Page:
The charity Asthma and Lung UK looked at deaths and hospital admissions for people suffering from conditions including asthma, pneumonia and chronic obstructive pulmonary disease (COPD), a condition caused mainly by smoking.
Of the 549,349 deaths in England in 2020/21, around 9% were due to respiratory causes, the majority of which were due to pneumonia and COPD.
About 3% of all hospital admissions each year are due to respiratory conditions.
Analysis of the charity’s data, excluding specific lung cancer deaths and lung cancer admissions, shows that Knowsley, Inverclyde, Salford, North Ayrshire and Blackburn with Darwen topped the rankings for places with the highest rates. discharges from emergency hospital admissions and deaths from lung cancer. conditions in the UK.
Meanwhile, places like York, Bracknell Forest, Barnet, Kensington and Chelsea, and West Sussex had the lowest rates.
The charity said there is a north-south divide when it comes to poor lung health, with the North West in particular having higher death rates and hospital admissions for lung problems.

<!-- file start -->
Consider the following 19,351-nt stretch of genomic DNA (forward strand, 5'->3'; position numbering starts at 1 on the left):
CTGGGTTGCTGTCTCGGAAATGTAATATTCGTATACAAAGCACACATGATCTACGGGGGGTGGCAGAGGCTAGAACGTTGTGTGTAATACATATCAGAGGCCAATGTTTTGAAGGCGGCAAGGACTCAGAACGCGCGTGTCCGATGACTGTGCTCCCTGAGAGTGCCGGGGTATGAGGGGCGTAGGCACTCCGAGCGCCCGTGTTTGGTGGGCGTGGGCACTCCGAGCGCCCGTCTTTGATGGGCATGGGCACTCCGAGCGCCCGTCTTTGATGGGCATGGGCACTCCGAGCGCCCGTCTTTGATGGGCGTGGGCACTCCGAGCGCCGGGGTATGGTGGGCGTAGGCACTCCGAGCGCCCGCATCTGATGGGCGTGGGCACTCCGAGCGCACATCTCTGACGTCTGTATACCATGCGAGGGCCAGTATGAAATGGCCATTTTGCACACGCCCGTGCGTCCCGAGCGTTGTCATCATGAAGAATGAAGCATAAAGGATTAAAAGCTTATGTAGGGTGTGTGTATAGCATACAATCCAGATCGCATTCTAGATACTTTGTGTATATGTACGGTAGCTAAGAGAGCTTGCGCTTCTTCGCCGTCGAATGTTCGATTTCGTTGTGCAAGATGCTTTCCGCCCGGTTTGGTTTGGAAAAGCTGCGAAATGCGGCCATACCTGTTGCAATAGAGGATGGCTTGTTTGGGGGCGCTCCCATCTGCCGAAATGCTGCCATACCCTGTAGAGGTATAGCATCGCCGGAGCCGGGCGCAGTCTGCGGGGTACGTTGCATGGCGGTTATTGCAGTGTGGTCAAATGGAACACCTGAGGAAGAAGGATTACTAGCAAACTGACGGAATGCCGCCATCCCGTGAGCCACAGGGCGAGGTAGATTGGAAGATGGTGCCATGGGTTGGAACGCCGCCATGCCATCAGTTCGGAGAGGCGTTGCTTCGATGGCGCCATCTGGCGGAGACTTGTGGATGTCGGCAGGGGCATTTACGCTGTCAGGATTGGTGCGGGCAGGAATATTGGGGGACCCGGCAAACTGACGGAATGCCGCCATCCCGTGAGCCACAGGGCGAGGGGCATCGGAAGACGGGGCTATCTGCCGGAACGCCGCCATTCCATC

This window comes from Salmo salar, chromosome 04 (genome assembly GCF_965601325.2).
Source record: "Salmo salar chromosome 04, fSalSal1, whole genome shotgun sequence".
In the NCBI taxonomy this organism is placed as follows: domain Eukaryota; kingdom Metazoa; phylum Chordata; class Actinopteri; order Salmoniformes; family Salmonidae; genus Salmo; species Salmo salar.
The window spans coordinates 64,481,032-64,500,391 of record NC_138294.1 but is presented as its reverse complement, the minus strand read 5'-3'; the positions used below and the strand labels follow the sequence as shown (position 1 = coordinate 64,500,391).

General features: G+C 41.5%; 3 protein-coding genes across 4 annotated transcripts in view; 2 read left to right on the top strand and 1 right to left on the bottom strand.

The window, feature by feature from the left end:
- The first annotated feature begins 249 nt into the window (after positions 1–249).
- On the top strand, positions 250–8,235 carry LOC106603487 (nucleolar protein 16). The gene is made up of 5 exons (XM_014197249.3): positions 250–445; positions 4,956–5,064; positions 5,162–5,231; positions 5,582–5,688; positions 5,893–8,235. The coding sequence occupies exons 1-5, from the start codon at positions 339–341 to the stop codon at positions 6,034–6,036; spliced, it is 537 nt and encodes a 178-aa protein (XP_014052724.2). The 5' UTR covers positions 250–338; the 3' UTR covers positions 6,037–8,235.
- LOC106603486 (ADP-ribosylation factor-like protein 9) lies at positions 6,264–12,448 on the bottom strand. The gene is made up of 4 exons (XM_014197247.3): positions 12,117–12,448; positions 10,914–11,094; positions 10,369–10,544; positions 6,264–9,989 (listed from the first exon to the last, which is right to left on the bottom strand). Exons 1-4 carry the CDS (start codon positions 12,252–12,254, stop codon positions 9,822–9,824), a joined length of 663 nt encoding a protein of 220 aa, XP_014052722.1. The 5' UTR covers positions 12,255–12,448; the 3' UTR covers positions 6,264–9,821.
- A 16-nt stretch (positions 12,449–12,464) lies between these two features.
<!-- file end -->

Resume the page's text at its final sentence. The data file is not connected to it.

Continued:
He said some of the biggest problems are in regions with high levels of deprivation and also higher levels of air pollution. Rising smoking rates in deprived areas also play a role, for example in Blackpool, where an estimated fifth of the adult population smokes.
Asthma and Lung UK has launched an End the Lung Health Lottery campaign to highlight what it says is irregular care for people with lung conditions.
He is calling on the government to tackle health inequalities, saying Blackpool has a death rate from lung conditions that is more than twice that of more affluent areas like London’s Richmond.
Sarah Woolnough, chief executive of the charity, said: “It is appalling that people across the UK are struggling to breathe, being rushed to hospital in an emergency and so many dying preventably from their lung conditions.
“We know that people in deprived areas are more likely to have poorer lung health, often with no choice but to live in lower-quality housing and more polluted areas, with higher rates of smoking. We need to tackle the lung health lottery head on.
“To do better, UK governments need to address the stark inequality in lung health and ensure the NHS has the resources to support its dedicated staff.
“People at risk of or living with lung conditions cannot simply move to improve their lung health, it is health inequality that we must combat.
“Governments must ensure that people living with a lung condition are diagnosed early, get help to quit smoking, can breathe good-quality air, and receive the right support and treatment to manage their lung condition well.”